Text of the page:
China, now reputedly the largest global contributor of green house gases, has made a good and encouraging start in improving its environment. Intensively aware of the threatening climate change to human lives, China is showing its determination in arresting the deteriorating biosphere in the coming years.

    President Hu is a man of his words. Trust that he would not fail his promises.

  6. 6 Roy, Washington DC
    September 23, 2009 at 04:32

    “However, the proposal is unlikely to mean an overall reduction in emissions, as China’s economy is expected to continue to grow rapidly.”

    If a country’s economy is doing well, that’s great, but one of the side effects is that there is going to be a certain environmental toll. It’s noble to want to reduce this, but as long as the world’s population keeps growing, problems like this are only going to keep getting worse and worse.

  7. 7 Peter
    September 23, 2009 at 07:40

    China will keep their words . Unless if there is no ambiguity in President Hu ‘s statement.

  8. 8 scmehta
    September 23, 2009 at 08:04

    It does not matter who leads, as long as the problem of climate change is conscientiously tackled by the whole world. Immediately, the most important thing is to reduce carbon emission in whatever way/manner possible; the immediate next is to implement/use alternative sources of energy (as clean as possible). China has lot to contribute by drastically cutting on its dependence on the coal-energy ( being 80% dependent on it ) and benefit due to the resultant reduction in the suffocatingly polluted atmosphere in many parts of the country. The other nations too need to do a lot on the similar lines.

  9. September 23, 2009 at 08:15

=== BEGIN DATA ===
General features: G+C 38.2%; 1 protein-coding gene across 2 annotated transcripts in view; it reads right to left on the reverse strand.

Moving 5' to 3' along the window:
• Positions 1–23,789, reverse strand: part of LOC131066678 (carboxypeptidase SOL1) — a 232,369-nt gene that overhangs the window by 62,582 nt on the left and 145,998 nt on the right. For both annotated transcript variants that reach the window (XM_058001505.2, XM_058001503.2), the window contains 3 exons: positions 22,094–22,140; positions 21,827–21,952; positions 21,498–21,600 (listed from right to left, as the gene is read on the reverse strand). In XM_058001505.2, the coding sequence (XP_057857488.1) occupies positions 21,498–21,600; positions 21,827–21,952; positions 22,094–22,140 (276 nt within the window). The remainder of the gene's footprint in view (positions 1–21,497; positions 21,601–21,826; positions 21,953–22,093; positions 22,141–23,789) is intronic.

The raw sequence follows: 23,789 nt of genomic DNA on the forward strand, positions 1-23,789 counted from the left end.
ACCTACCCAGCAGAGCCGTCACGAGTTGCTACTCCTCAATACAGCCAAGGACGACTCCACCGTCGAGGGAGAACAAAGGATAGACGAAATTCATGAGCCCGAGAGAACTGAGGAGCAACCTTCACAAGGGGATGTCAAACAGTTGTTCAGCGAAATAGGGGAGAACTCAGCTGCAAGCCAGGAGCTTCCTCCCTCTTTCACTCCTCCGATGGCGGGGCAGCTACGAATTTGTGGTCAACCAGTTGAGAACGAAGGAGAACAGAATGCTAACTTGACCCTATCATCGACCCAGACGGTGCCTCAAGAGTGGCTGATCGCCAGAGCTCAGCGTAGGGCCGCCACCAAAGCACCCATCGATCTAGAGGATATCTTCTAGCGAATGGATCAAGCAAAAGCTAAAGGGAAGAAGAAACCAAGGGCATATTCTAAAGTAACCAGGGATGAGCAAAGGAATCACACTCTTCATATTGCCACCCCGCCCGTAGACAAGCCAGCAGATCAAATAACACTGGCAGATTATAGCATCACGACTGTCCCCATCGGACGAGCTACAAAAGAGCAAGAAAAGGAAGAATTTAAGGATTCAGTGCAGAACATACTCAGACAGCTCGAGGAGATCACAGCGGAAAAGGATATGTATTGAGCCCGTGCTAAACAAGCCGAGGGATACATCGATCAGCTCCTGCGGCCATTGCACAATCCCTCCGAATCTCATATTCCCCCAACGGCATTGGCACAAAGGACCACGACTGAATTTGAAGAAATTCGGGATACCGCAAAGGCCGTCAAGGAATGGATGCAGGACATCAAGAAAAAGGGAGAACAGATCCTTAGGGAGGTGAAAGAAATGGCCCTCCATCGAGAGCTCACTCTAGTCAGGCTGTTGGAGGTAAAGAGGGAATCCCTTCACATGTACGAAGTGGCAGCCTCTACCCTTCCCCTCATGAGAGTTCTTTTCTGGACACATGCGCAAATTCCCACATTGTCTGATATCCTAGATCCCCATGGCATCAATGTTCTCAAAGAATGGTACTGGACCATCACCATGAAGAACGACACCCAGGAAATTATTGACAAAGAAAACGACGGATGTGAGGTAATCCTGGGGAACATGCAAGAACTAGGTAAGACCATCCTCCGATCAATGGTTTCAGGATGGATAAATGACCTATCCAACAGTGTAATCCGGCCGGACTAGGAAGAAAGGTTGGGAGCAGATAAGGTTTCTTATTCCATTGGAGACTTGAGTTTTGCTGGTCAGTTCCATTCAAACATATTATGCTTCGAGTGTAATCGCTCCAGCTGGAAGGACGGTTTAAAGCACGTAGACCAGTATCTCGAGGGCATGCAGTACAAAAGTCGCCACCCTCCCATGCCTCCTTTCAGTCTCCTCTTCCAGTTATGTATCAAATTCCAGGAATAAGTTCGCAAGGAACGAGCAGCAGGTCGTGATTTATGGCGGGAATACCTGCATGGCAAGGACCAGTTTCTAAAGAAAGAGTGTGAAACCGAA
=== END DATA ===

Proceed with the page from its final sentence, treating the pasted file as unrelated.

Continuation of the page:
Nice to know and big publicity stunt. I saw a figure on DW-TV, showing the CO2 emissions of 2008. The world-emissions sunk 2%, The US sunk by 6%, Europe sunk by 5% and China grew by 2%; correlating with the growth or shrinkage of the respective economy. So China’s economy still grew, even with the world crisis. And it will continue to grow. To the outside, they’re portraying all these goals, but they really have a looooong way to go. A week ago I landed in Beijing, and you couldn’t see the sun, because of all that grey-yellowish smog. A day later, I landed in Dandong, litter everywhere, the Yalu River smutty and yellowish looking ground water. At least the sun visible.

  10. September 23, 2009 at 12:42

    This is an interesting article ‘Gap Holds Between Climate Stances of Rich and Poor’. It was written before the UN climate conference. Have a look and let me know what you think.



    • 11 Tom K in Mpls
      September 23, 2009 at 16:00

      Comical same old gimme begging. I wish they would work to grow as we are seeing in a couple of African nations. In the global economy, if anyone tries to generate business, there are many willing to trade on every level. This is the way to get new technologies. I love honest capitalism.

  11. 12 T
    September 23, 2009 at 13:27